Wednesday, June 20, 2012

And now we resume our normally scheduled program...

Yesterday at 3pm, me and my fellow 11 jurors, handed the judge our verdict...
Guilty of 1st degree murder.
It took us approximately 5 hours of deliberation to come up with the verdict.  Using evidence we received over a period of 8 day and the laws of the case as received from the judge, that was the decision all 12 of us came up with.

After the verdict was read in the courtroom, which seemed to contain more people in the audience than it did during the preceedings, several of the defendant's friends/family members ran out screaming. Many stayed seated in side crying and bawling.

Over the period of 3 weeks, court was in session for 9 days. During those 9 days:
  • June 4 & 5 - Jury Selection. I was selected at the end of the second day. It was nerve wracking to sit in the audience with a pool of jurors that started out with 120 people. Between excusals and those who didn't meet the criteria of the lawyers, the pool shrunk. At that time, the only thought I had in my mind was - "Don't pick me!" However, I had the feeling ever since I stepped into the court room that I was going to be apart of this experience
  • June 6 - Opening Arguements
  • June 7, 11, 12, 13 - Testimony. Expert witnesses spoke about guns, bullets, the autopsy findings. Witnesses from the neighborhood unwillinging shared a little, but not much, insight on the young man on trial and the victim of the shooting. We listened to video statements of the defendant describing the crime...a video that took over 3 hours. We listened to phone conversations between the defendant and family.
  • June 18 - Closing Arguements and the reading of the law that pertained to this case.
  • June 19 - Deliberation and the verdict
The was very interesting, educational and in someways well as overwhelming, emotional and draining. For 7 days (post jury selection) I felt like I "lived" with 11-14 other people. During all but the last day, there were 15 of us - 12 jurors and 3 alternates - the alternates were excused from the deliberations. During the trial, we would file in to the courtroom together and file out together. We would meet up in our special Jury Deliberation room daily - when we arrived, for our morning break, lunch break and afternoon break. We had our own private bathroom, refrigerator and coffee pot. We got to know each other during this period.

Prior to the offical deliberation that took place yesterday, we were not able to discuss the case. We took an oath of silence that not only included all our friends and family members, but also the fellow jurors . Once the case was ours to discuss yesterday, it was like a dam opened up. We all needed to talk, to talk to eachother. Not only because it was our job to discuss at that time, but keeping all the information and feelings to oneself for that period of time is difficult, so once we were given the "GO" to discuss, everyone was happy and ready to talk, discuss and share.

As much as I didn't want to be selected; as much as I dreaded the challenge of organizing carpools for the boys - leaning on friends and neighbors to get them to the hockey rink; as much challenge this caused for DH and I with regards to staffing/managing our two was a wonderful experience. However, I thought I would have felt more of a YAHOO! when I was done with jury duty once the verdict was read but I feel more a sense of loss, of "coming down". Between the bond created with my fellow jurors and the reaction in the court when the verdict was read, I just feel like something is now missing. I am sure it was take a couple of days to get over...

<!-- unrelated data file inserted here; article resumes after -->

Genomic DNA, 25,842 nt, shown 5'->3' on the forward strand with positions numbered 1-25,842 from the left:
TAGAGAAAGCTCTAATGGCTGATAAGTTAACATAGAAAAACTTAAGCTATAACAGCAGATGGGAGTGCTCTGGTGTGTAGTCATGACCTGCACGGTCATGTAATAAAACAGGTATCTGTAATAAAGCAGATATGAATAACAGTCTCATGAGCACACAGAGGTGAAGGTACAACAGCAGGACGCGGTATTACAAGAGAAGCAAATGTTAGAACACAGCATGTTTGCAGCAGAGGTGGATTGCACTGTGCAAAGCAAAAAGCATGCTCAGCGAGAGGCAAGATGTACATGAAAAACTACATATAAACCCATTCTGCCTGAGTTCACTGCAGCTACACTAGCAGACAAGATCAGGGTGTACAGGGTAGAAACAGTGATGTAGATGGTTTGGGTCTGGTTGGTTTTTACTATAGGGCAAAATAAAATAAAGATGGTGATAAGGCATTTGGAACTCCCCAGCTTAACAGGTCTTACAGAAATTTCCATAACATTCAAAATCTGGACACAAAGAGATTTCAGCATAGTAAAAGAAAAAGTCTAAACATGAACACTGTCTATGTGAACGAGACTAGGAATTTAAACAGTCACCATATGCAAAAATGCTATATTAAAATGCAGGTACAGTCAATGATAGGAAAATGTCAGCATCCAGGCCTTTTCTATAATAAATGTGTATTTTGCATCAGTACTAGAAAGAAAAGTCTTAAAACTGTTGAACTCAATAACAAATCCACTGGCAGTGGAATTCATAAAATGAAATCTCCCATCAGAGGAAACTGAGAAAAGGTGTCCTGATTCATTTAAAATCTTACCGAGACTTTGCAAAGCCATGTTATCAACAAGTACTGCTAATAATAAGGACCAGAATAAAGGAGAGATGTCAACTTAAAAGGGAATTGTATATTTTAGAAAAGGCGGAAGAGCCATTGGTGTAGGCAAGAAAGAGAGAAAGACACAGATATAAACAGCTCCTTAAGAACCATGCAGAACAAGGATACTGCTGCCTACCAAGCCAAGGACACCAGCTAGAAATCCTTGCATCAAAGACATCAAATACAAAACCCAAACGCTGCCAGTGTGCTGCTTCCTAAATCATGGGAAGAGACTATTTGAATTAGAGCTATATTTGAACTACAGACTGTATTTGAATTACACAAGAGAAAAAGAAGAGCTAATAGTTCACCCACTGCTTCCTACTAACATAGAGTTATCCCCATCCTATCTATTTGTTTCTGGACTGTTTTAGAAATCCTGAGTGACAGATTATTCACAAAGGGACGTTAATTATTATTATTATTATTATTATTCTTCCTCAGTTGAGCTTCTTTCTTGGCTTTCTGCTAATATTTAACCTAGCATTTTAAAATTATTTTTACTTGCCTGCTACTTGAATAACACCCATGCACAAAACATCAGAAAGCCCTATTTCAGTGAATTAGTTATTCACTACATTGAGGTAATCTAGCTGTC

In the meantime, it is time to jump back into the routine of my household. To take more of a role in the carpooling of my boys and the neighbors and the friends down to the rink for the hockey camps we are involve in. It is time to enter back into our stores and work with our wonderful employee by cutting fruit, dipping strawberries & bananas in chocolate and creating the beautiful fruit arrangements we make.

And it is time to continue putting more stitches into my Mary Wigham sampler which hasn't seen daylight since August 2010. Last week, Mary came out of the closet and joined me in the jury room where I added a few more motifs. Here is a status photo of it (sorry for all the wrinkles):

Well, I can't get this photo to behave itself and turn...but with the help of the round hoop marks, the place where I have stitched it more evident. In the photo, it is near the bottom. Anyway, sorry about that...just wanted to get a status photo posted and really don't have the patience this morning to deal with figuring things out.

Well, I have kept you long enough. Thank you for visiting and thank you all for the very nice comments on my Family Sampler finish from the last post.

Take care and remember...

Live, Love, Laugh and Stitch Often


valerie said...

Good for you for digging Mary out of the closet! I am still on part 5! How interesting to be part of a jury. I am sure it was tough on you and the family but how cool to be a part of justice!

Janet said...

I do hope you were offered some type of debriefing after the trial ended. Sometimes hearing and seeing all that "stuff" can be hard emotionally. I sat on a sexual assault trial many years ago. Things are a bit different here in Canada, but basically the same. However we found the defendant "not guilty", not because any of us thought he didn't do it, but because they just didn't present evidence to show he did. The "victim" was a 14 or 15 year old girl who was very hostile on the stand and really didn't say what had happened to her. I don't think she had any support.

DaisyGirl said...

I've never been called for jury duty, my husband and my son have been called, but I've escaped so far! John was in for only 2 weeks. Glad you are back to normal now and ready to get back to hockey! :)